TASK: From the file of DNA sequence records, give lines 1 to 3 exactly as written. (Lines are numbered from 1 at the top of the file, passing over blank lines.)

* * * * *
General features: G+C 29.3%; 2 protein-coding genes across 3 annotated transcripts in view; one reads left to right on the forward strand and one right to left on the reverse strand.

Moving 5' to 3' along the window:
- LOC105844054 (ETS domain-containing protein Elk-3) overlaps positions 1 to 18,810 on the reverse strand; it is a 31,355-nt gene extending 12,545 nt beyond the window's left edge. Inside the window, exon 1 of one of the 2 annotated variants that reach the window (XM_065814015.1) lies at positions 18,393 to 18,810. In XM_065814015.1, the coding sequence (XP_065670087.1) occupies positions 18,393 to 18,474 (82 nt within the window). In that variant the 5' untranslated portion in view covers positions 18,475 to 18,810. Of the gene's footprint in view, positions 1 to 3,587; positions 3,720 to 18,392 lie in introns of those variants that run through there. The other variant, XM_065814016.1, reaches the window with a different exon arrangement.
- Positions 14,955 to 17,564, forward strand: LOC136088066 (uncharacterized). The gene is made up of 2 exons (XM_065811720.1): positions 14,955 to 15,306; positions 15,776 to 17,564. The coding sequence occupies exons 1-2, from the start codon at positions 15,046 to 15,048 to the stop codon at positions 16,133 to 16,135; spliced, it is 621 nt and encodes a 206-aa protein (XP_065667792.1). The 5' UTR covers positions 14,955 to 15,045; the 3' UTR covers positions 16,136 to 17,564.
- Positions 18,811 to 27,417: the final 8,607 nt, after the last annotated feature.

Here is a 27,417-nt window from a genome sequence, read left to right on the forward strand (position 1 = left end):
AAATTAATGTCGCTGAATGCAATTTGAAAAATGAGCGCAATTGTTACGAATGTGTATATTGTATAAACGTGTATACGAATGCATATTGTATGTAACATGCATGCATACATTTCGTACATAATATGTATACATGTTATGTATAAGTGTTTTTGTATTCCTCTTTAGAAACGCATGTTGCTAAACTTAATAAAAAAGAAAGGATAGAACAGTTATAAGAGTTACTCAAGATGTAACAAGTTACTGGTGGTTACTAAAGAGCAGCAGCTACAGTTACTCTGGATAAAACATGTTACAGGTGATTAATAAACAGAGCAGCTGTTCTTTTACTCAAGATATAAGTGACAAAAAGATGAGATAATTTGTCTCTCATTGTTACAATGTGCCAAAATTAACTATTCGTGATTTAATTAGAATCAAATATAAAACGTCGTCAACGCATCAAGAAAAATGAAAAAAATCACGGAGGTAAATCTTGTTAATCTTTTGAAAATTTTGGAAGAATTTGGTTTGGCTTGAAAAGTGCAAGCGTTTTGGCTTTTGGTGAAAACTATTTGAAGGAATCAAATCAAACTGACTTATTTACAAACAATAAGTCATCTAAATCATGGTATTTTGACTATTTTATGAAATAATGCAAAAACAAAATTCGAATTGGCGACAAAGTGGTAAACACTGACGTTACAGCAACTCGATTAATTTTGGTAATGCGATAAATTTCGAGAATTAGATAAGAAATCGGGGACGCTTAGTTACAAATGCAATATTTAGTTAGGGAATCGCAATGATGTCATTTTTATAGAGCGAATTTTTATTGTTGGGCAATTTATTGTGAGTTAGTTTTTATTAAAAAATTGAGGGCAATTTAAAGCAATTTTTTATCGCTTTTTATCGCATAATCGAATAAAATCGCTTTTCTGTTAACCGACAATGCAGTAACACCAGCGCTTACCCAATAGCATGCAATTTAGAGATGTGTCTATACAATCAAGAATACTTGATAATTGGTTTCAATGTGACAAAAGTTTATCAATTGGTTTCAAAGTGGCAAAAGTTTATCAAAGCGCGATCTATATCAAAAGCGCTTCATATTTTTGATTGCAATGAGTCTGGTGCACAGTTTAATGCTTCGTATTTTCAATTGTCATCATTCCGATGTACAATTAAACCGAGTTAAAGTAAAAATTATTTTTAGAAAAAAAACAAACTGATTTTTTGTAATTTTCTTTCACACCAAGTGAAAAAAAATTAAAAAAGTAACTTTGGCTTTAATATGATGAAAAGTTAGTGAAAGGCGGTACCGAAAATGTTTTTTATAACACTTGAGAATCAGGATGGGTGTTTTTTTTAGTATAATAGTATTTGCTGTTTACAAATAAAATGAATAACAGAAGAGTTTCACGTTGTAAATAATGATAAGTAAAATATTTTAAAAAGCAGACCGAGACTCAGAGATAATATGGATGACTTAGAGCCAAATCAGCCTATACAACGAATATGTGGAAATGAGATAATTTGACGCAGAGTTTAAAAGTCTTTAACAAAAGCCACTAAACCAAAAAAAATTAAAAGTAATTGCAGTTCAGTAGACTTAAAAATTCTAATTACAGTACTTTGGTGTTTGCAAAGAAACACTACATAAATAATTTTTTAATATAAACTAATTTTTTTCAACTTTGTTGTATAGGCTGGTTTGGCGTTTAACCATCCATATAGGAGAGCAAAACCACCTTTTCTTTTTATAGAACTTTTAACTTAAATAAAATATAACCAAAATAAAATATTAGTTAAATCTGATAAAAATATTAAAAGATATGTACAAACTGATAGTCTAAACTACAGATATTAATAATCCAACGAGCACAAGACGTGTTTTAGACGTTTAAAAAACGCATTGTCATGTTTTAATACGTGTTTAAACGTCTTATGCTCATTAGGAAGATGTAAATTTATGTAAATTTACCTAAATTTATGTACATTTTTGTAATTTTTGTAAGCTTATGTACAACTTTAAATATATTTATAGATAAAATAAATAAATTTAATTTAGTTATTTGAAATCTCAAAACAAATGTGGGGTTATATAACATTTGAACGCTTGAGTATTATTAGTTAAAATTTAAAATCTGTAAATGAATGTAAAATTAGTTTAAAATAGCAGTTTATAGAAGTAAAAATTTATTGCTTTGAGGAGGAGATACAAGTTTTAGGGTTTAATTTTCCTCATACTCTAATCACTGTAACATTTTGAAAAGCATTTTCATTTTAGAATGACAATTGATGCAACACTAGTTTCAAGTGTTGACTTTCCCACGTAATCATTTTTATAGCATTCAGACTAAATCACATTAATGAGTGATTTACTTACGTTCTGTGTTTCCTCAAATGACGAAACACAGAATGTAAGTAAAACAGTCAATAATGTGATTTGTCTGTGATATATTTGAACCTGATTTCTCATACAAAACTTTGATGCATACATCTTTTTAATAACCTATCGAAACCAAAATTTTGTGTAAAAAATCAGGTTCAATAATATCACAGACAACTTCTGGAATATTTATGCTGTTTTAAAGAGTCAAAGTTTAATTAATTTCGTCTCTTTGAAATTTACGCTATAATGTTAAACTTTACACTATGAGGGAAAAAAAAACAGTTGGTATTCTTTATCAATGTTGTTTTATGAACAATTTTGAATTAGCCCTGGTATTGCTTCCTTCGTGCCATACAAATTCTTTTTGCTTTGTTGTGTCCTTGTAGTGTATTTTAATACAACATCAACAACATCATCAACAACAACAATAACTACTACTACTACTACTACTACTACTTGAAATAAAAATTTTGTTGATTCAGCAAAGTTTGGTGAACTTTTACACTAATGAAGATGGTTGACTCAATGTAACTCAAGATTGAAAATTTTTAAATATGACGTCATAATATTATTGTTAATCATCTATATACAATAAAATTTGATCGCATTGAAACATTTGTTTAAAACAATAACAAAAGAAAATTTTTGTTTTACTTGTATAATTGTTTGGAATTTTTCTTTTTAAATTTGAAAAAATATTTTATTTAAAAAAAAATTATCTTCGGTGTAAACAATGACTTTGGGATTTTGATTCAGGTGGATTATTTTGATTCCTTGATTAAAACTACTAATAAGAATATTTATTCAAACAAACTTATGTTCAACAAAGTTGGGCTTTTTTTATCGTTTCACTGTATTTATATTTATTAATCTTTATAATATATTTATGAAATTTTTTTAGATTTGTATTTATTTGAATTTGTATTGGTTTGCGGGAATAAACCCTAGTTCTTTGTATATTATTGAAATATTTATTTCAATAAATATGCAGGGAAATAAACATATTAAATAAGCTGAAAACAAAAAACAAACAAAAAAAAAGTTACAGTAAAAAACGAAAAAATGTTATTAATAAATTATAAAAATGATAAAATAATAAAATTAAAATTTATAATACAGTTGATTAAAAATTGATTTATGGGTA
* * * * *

General features: G+C 29.3%; 2 protein-coding genes across 3 annotated transcripts in view; one reads left to right on the forward strand and one right to left on the reverse strand.

Moving 5' to 3' along the window:
- LOC105844054 (ETS domain-containing protein Elk-3) overlaps positions 1 to 18,810 on the reverse strand; it is a 31,355-nt gene extending 12,545 nt beyond the window's left edge. Inside the window, exon 1 of one of the 2 annotated variants that reach the window (XM_065814015.1) lies at positions 18,393 to 18,810. In XM_065814015.1, the coding sequence (XP_065670087.1) occupies positions 18,393 to 18,474 (82 nt within the window). In that variant the 5' untranslated portion in view covers positions 18,475 to 18,810. Of the gene's footprint in view, positions 1 to 3,587; positions 3,720 to 18,392 lie in introns of those variants that run through there. The other variant, XM_065814016.1, reaches the window with a different exon arrangement.